Russian Bio-Chem Weapons
Technology Ready And
Waiting - And Being Exported
By John Diamond
Associated Press
WASHINGTON (AP) Russia has the ability to revive its once massive chemical and biological warfare capability and Russian firms weakly policed by the government are exporting weapons technology, according to a U.S. intelligence assessment.
The CIA and Defense Intelligence Agency told lawmakers in newly released written responses to questions that the basic building blocks of the former Soviet Union's chemical and biological weapons capability are being maintained by Moscow. In addition, the intelligence agencies said certain elements of the Russian government may be seeking to circumvent arms control agreements that limit offensive chemical and biological weapons.
"Key components of the former Soviet biological warfare program remain largely intact and may support a possible future mobilization capability for the production of biological agents and delivery systems,'' the DIA reported in its written responses to questions posed by the Senate Intelligence Committee. "Moreover, work outside the scope of legitimate biological defense activity may be occurring now at selected facilities within Russia.''
If that activity is geared toward developing offensive biological weapons, the DIA said, Russia would be violating the 1972 Biological and Toxin Weapons Convention.
The CIA cited evidence from Russian "whistleblowers'' who have "alleged that Moscow is hiding a program designed to ensure a continuing offensive chemical weapons capability despite arms control commitments,'' including the Chemical Weapons Convention, which took effect in 1995. Some of these allegations have long been publicly aired. In 1992, Russian chemical weapons scientist Vil Mirzayanov said in the Moscow press that Russia was developing a new generation of binary chemical agents called "Novichok'' or "Newcomer.''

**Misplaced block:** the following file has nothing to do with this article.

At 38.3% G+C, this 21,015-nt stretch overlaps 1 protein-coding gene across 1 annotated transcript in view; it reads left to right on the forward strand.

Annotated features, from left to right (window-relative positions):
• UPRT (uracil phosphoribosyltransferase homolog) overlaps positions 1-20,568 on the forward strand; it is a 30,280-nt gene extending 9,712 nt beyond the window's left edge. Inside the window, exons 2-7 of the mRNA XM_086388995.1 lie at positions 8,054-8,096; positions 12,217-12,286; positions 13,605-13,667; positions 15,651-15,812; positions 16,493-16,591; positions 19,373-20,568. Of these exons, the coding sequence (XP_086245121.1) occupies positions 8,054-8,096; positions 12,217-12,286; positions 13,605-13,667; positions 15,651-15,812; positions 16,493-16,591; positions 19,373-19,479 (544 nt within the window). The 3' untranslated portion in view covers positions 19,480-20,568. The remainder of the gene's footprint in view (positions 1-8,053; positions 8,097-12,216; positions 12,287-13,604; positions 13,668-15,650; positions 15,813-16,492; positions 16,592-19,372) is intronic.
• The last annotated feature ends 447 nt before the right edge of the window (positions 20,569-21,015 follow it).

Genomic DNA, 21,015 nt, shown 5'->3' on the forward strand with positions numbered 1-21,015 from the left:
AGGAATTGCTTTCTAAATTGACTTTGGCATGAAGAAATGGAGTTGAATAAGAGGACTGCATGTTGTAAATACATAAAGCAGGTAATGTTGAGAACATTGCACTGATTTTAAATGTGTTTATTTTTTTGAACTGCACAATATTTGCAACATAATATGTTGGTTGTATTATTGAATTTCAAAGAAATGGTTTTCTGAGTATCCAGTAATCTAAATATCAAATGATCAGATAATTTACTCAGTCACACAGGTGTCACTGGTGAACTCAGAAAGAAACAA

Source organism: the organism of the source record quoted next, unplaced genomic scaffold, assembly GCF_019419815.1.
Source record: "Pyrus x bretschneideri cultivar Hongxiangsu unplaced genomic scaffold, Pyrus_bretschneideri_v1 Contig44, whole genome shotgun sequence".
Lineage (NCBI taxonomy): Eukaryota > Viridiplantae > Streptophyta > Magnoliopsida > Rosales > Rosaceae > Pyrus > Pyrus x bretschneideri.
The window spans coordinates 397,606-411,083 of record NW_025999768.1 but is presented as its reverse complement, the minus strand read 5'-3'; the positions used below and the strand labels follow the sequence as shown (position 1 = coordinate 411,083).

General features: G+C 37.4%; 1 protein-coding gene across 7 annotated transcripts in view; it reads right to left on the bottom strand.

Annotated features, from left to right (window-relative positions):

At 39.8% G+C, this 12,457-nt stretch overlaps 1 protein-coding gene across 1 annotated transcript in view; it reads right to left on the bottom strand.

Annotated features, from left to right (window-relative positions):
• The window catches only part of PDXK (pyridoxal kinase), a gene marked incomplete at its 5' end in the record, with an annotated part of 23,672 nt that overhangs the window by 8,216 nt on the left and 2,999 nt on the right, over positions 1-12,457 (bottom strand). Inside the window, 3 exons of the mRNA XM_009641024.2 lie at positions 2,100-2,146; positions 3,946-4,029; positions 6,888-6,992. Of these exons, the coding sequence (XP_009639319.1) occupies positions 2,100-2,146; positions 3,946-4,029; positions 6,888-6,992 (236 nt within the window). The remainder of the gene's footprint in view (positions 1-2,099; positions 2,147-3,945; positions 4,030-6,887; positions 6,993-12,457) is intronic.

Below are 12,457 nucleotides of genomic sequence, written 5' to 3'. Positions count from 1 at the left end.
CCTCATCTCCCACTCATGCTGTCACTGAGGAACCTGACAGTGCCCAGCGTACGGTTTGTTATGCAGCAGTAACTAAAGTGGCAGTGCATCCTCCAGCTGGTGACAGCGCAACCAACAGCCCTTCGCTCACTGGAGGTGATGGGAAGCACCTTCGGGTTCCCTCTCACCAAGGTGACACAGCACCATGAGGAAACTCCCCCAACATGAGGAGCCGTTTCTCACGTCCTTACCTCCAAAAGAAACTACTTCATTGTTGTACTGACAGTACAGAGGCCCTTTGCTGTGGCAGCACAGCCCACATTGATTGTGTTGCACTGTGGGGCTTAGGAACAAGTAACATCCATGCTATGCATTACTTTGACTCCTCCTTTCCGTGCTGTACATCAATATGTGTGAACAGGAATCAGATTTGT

"These allegations, when combined with other information give rise to concerns that at least some factions within the Russian government desire to circumvent the Chemical Weapons Convention,'' the CIA concluded.
The CIA said that some biological weapons facilities have been deactivated in recent years but that other facilities remain able to produce biological weapons.
"We cannot establish that Russia has given up this capability and remain concerned that some of the individuals involved in the old Soviet program may be trying to protect elements of it,'' the CIA said.
Both the chemical and biological treaties require signatory countries to eliminate biological and chemical weapons stockpiles and production capabilities. The export of biological or chemical weapons technology is also forbidden by the pacts.
The limits on biological capability leave some wiggle room, according to Spurgeon Keeny, director of the Arms Control Association, an arms control advocacy group based in Washington. The treaty allows research and development of vaccines used in protecting people from biological weapons attacks, and some of these treatments involve diluted versions of the same lethal substances banned by the treaty. As a result, Keeny said, it can be difficult to be sure that a vaccine production lab is not being used for weapons development.
"There has been considerable suspicion over the years that their biological program, which was a separate activity, was moving slowly to be brought in compliance,'' Keeny said. For both the chemical and biological programs, a major problem facing cash-strapped Russia is the high cost " in the tens of billions of dollars " of dismantling huge weapons stockpiles. "The Russians don't have a ghost of an idea where they're going to get the money to do all this,'' Keeny said.
The CIA also reported that private or quasi-governmental organizations in Russia are assisting other countries in weapons development with little oversight by law enforcement agencies seeking to prevent illegal arms technology exports.
"The financial position of defense industries in the countries of the former Soviet Union continues to be shaky, prompting many entities to seek foreign contracts to keep operating,'' according to the CIA. "Government oversight of the activity of these firms appears to be spotty.'' Law enforcement "remains a major problem, given high levels of corruption, limited expertise and resource shortages.''
In addition, the CIA said, "Increasingly, scientists from the former Soviet Union appear to be providing their expertise and know-how to solving weapons development problems for foreign countries.''
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